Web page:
Utagawa Toyokuni I (初代歌川豊国) (artist 1769 – 02/24/1825)
Samawura Gennosuke I (澤村源之助) in the role of Miuranosuke Yoshiaki (三浦之介義明) in the play Kamakura sandaiki or Three Generations of Kamakura Shoguns - 鎌倉三代記
9.875 in x 14.75 in (Overall dimensions) Japanese woodblock print
Signed: Toyokuni ga (豊国画)
Publisher: Mikawaya Seiemon (Marks 328 seal 16-011)
Censor's seal: kiwame
Japan Arts Council - photograph and background in Japanese of this play This character is from a play "...dealing with the fall of Osaka Castle, but placing the action in the medieval Kamakura period (1185-1333) because of legal restrictions upon dramatizing recognizable events related to the samurai of the Edo period. The battle of Osaka Castle was dramatized in many plays, including Ōmi Genji Senjin Yakata, to which the present work is occasionally described as a sequel. Like that play, it hints that Hōjō Tokimasa is Tokugawa Ieyasu, Sasaki Takatsuna is Sanada Yukimura, Miuranosuke is Kimura Shigenari, and Princess Toki is Princess Sen. Also, Kyoto stands in for Osaka and Kamakura for Edo."
Quoted from: The New Kabuki Encyclopedia by Samuel L. Leiter, p. 264.
"In action often cut before the main part begins, Nagano, mother of the young Genji warrior Sakamoto Miuranosuke Yoshimura, is ill in her cottage at Kimgawa Village on Lake Biwa, not far from where her son is engaged in the battle of Sakamoto Castle. Miuranosuke is engaged to Princess Toki, daughter of his current enemy, the Heike general Hōjō Tokimasa. Tokimasa sends for Toki to leave the household of her enemy, but Nagano, who is being cared for by Toki, does not allow her to depart. Toki, believing her duty is to her future husband and not to her father, refuses to leave. When two ladies-in-waiting, who have come to fetch her, see the kind of menial work she does for Nagano, they decide to force her to return with them." The Genji general Sasaki Takatsuna goes to force Toki to return to her father. He disguises himself as a farmer and sends the ladies-in-waiting back to their castle so he can do the job himself. He lies in wait after they depart. (Ibid., p. 265)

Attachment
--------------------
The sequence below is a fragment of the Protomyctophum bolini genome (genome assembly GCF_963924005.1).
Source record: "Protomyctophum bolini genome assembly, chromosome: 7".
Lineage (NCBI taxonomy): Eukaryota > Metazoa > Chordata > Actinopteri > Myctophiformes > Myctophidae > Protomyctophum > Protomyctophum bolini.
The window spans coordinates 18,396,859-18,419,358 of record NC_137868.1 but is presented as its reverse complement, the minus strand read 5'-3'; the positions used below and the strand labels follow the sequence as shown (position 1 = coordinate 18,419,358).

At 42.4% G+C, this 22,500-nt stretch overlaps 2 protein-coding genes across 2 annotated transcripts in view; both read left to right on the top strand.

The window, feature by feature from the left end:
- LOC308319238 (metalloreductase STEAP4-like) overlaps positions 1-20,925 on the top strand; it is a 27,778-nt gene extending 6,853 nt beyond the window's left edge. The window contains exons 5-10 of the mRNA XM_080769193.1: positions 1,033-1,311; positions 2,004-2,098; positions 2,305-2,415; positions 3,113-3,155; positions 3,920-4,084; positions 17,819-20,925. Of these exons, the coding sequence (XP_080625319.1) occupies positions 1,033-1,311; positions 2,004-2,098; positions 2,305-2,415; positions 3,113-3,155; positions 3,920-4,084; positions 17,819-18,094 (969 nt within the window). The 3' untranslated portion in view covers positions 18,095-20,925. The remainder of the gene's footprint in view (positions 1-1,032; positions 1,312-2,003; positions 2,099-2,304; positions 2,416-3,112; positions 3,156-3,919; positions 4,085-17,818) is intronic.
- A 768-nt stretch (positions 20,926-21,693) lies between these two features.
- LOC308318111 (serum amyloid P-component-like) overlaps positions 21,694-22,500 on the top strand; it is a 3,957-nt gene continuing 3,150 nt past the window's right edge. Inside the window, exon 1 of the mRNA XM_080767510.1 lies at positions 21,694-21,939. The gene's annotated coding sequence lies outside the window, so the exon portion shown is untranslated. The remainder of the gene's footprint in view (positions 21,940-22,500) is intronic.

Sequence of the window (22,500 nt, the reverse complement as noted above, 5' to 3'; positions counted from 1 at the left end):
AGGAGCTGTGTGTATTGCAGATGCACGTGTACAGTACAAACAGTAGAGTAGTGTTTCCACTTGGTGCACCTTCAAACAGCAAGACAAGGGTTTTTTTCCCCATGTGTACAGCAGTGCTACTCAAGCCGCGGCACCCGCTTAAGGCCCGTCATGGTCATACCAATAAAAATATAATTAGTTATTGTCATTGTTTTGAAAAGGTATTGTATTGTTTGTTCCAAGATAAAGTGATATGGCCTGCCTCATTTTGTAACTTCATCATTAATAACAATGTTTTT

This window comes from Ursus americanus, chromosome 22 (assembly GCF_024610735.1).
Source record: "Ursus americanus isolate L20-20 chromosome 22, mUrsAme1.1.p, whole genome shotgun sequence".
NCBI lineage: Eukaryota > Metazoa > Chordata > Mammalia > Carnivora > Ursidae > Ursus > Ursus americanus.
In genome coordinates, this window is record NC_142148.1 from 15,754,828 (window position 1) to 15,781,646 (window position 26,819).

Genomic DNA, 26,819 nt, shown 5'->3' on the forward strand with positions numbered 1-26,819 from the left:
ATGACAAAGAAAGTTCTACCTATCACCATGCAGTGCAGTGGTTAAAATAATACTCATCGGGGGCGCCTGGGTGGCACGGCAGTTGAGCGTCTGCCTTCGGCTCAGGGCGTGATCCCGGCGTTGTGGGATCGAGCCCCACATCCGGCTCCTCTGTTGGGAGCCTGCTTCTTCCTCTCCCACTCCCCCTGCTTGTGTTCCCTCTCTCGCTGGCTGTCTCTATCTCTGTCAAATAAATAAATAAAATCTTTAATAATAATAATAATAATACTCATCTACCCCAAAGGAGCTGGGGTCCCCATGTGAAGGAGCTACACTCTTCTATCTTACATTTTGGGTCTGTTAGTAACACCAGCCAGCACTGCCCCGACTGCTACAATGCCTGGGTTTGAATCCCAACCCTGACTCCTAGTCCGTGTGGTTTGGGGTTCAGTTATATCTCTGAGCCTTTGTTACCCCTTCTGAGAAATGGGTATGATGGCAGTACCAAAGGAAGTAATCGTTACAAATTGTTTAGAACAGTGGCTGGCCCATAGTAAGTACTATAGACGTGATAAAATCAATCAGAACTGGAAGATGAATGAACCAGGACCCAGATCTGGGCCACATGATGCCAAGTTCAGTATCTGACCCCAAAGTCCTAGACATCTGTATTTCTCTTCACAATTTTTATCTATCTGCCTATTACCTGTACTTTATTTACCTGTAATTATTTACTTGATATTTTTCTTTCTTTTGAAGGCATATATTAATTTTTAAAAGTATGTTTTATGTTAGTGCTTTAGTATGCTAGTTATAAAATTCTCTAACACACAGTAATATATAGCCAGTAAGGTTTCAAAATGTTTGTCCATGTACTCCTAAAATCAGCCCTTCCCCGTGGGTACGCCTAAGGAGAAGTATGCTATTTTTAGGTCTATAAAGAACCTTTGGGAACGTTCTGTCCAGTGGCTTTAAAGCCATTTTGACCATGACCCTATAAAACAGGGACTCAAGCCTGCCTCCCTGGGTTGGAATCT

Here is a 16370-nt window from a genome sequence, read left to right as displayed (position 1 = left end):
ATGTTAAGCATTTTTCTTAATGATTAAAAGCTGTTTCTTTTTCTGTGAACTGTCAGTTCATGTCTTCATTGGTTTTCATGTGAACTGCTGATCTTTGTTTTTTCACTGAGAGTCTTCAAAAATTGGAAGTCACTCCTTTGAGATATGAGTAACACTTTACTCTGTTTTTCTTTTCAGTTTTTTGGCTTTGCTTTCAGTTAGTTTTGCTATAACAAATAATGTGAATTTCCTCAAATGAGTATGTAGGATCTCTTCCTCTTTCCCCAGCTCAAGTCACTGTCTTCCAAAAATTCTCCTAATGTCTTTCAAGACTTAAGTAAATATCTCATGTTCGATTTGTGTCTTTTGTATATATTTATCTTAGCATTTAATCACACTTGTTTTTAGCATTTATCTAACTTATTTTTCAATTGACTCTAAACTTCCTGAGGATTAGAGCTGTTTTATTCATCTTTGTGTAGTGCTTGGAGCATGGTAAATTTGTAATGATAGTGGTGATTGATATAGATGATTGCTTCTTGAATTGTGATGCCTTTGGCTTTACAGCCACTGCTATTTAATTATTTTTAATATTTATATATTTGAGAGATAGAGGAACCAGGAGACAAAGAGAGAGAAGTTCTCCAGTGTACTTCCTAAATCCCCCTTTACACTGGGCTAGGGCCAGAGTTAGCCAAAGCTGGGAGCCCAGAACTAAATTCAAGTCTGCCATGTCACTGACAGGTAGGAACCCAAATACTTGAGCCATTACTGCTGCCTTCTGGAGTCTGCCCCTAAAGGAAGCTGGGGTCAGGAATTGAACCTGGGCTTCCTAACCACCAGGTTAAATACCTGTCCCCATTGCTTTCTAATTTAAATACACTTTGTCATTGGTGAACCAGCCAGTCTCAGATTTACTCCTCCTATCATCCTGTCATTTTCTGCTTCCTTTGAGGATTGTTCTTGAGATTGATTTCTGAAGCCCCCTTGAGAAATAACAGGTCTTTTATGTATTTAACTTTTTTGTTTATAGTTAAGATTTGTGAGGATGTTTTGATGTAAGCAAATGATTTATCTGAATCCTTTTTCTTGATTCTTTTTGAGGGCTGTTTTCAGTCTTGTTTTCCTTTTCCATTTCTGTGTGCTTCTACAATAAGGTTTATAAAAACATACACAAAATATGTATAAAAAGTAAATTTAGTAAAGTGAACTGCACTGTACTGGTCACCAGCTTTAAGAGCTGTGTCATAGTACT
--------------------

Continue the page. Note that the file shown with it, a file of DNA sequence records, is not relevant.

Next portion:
"The seriously wounded Miuranosuke comes running from the battle to his mother's bedside, fighting off attackers as he makes his way home. He faints, only to be revived by Toki, who presence at the cottage surprises but delights him. Nagano rejects him, claiming that he must be a fox-spirit, as not warrior would leave in the middle of a battle, but if it really is he, she will disown him for behaving so sentimentally. He sadly prepares to leave but Toki, thinking she may never see him again, begs him to remain the night. It is his mother's suffering, though, that convinces him to return."
The rest of the play is increasingly convoluted with suicides, attempted suicides, ever-shifting plot themes, and an assassination which is actually a case of mistaken identity followed by another suicide. A damned bloody mess everywhere and in all things. And, to top it off Miuranosuke has died too of his wounds. The end. (Ibid.)
There are three prints and one photograph in the Lyon Collection that deal with the play Kamakura Sandaiki (鏡倉三代記). Two are Shibakuni battledore/actor Osaka prints and one is by Toyokuni I seen here.
Pants? Chaps? Trousers? Leggings? Sheaths?
One of the most striking features of this print is the actor's costume in which he is clearly wearing animal skin hides which are dragging on the ground behind them. This item must have a name in Japanese, but so far we don't know what it is. It must have also functioned as a bit of protection to the back of the warriors legs, but again we don't know enough to be sure. However, this use of animal skins appears in at least three different prints in the Lyon Collection. We have added two additional jpegs below the main image on this page so you can see where else these appear.
Mikawaya Seiemon (三河屋清右衛門) (publisher)
actor prints (yakusha-e - 役者絵) (genre)
mitate-e (見立て絵) (genre)
Sawamura Gennosuke I (初代沢村源之助: 1/1791 to 10/1811) (actor)